The July 2022 EZ2See® News
By Edward Cohen of
EZ2See® Products LLC
First the Personal Stuff
Progress with the Low-Vision Support Group
A few months ago, a Mayo ophthalmologist and inherited retina disease specialist spoke to a meeting of the Minneapolis chapter of the Foundation Fighting Blindness. I got a link to the recording of that talk. We played it at our July meeting. It was a deep dive into the ongoing research of gene therapy and stem cell efforts.
The big takeaway for those with a retina disease was this. We should see a retina specialist and be sure to ask what is the condition of each part of our retinas and what treatments and trials exist that might be appropriate for each of us.
The previous month, several in the group had expressed interest in attending a movie or some sort of performance. This month that happened. I learned that our local repertory theater was performing a fun original musical. We called and bought the needed number of tickets. Then we dealt with transportation for everyone which was by far, the more challenging task. All made it safely there and home. As the saying goes, a good time was had by all. We’re now motivated to seek another outing.
Guess Who Saw One of My Blog Posts
You never know who will come upon something you leave on the Internet. A long-time columnist for my local paper happened to read on Facebook the Blog Post I wrote last month to celebrate the passing of a long-time close friend. He is the same gentleman who kindly wrote about my business efforts some years ago in his Boomer Grandpa column. After a couple of email exchanges, he learned of and agreed to begin to receive these emails. That will teach him to read stuff on the Internet. Grin.
My Recent Eye Surgery
Thank you to those who expressed concern and best wishes for the procedure I had this month. For those who asked what exactly it was, here is the explanation straight from the horse’s mouth.
“25g pars plana vitrectomy, intraocular lens exchange, scleral sutured intraocular lens.”
Now that should make everything clear. Smile.
The doctor didn’t mention it and I should have thought of it on my own. Immediately after the hour and a half surgery, my right eye went from providing usable sight to providing nothing but a grey wall. It was a shock and I’m still adjusting.
Until the middle of August or so, I’ll be using multiple eyedrops several times a day. I now have great respect for those of you who have to do this.
In a follow-up appointment, I learned that decades ago when they did my cataract surgery, they used much larger lenses than they do these days. Removing the larger lens required a longer incision and more stiches. While the doctor was pleased with the outcome, the procedure was more invasive and the recovery will take longer than normal.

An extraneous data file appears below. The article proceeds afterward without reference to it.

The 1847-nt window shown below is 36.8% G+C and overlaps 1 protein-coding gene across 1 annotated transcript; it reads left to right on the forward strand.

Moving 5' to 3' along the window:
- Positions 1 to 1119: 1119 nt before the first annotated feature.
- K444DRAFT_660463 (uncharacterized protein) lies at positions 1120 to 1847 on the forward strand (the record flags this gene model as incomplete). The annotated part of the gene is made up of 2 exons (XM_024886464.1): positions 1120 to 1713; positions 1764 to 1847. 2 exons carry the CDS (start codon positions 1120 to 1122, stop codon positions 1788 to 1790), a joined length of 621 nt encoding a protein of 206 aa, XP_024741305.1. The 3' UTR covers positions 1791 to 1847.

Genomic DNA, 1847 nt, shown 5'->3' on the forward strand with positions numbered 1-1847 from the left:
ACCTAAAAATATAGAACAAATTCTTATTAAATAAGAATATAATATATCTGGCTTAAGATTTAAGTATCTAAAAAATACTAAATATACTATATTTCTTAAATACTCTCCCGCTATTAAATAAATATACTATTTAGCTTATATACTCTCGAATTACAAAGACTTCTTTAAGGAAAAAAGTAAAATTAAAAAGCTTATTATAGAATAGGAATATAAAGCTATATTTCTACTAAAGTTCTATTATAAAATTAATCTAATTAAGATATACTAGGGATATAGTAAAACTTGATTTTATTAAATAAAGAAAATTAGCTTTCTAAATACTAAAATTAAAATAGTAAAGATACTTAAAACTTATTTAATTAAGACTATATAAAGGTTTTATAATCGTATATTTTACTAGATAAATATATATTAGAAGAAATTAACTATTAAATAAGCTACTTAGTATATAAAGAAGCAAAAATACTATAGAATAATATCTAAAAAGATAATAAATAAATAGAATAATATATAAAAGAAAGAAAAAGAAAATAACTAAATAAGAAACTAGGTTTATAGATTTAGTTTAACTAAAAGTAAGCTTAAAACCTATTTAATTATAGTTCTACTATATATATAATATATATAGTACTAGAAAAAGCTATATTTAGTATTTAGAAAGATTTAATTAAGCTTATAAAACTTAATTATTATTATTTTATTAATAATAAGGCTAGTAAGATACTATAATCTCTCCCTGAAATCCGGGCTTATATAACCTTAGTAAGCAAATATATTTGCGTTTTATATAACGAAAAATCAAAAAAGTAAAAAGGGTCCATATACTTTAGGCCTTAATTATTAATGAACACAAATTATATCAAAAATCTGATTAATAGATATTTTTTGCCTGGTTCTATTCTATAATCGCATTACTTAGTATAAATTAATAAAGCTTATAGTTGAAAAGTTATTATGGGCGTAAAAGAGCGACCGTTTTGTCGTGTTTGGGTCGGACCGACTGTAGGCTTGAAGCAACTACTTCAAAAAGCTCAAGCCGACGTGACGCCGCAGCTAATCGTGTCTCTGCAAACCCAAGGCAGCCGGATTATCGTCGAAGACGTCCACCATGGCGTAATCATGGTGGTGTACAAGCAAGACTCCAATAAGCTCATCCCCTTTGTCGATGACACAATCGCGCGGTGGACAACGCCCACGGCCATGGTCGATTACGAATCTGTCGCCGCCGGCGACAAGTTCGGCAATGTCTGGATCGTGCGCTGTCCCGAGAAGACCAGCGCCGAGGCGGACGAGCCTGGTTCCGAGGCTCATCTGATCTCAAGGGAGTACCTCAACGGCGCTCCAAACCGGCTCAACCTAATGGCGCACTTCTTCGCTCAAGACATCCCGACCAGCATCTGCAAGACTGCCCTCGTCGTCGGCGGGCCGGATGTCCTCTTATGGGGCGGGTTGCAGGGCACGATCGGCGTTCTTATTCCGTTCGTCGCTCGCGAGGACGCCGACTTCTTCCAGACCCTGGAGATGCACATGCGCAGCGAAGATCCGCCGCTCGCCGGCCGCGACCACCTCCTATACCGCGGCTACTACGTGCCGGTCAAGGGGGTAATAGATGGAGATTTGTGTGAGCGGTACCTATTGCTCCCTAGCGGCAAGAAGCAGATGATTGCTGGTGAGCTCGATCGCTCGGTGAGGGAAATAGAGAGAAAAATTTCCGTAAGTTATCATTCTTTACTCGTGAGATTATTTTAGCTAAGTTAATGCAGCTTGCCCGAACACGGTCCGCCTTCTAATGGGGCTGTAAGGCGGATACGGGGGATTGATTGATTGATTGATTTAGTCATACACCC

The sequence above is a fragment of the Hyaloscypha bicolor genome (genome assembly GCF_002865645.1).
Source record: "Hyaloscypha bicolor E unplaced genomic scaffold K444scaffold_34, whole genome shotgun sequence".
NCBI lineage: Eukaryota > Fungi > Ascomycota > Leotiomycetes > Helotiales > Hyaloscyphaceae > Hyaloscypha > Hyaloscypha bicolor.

One comfort is knowing that the old lens that had fallen is gone. The new one is exactly where it should be. He is confident that in-focus vision will be returned to that eye. Until then I’ll be depending on the weaker eye and the new and fun experience of having no depth perception.
An Unexpected Appearance in the Newspaper
There is a vision-impaired guy who is new to our city and good at using his smart phone to make videos. He recently made one showing the challenges he faces moving around downtown and where he lives and works. A reporter for our local newspaper got wind of it, reached out to him and began writing an article on this topic for our local newspaper. The intrepid reporter then reached out to two other vision-impaired residents he knew for additional comments. Yes, dear reader, I was one of them.
Besides answering his questions and offering some of my experiences walking around downtown, he arranged for a photo to be taken. I chose a particular spot where construction makes walking with minimal sight very challenging. It never hurts for the public to be reminded that public spaces need to be accessible to all of the public.
And Now for the Business News
Sales of 2022 Calendars
If you recall how amazed I was last month that from April to June, 10 to 14 dozen calendars were being bought each month. It is now official. Second quarter 2022 sales were twice the number sold during the same quarter in 2021.
I wish I knew the reason for the huge jump in sales that quarter. Could it be the skilled use of Amazon by the ladies who license my product? Or could it be that my face is on the EZ2See® home page? Who can say? Grin.
Update on The EZ2See® Address Book Idea
Last month I said I would carefully consider all the feedback I got from the Testers. Doing that is where a good part of my business time has been spent this month. I came away with a long list of small and large suggested improvements thanks to those Testers. I believe these will improve the product by making it more useful and accessible.
As soon as the changes are done, the website needs updating for the 2023 calendar. Outreach to past and new potential customers then begins. August should shape up to be a very productive month.
And that’s it for July. Thanks as always for your support and interest,
Here is the link to the Boomer Grandpa article from some years ago.
Here is the link to the recent article about navigating in our downtown with little or no eyesight. Hopefully the link works for you.
Check out the elderly fall, slip and skin protection products
made by Prevent Products Inc who also licensed and now sell my products.
Edward is a low vision senior living in southeast Minnesota. He is the founder and owner of EZ2See® Products LLC. Visit his website if you or someone you care about is looking for innovative organizing products for those living with vision loss or other challenges.
To receive this monthly news or to connect with Edward, email info@EZ2SeeProducts.com
Find the EZ2See® weekly planner/calendar and high-contrast sticky note pads at:
* Canadians will find the weekly planner on Amazon.Ca
Or simply call, 800-234-8291.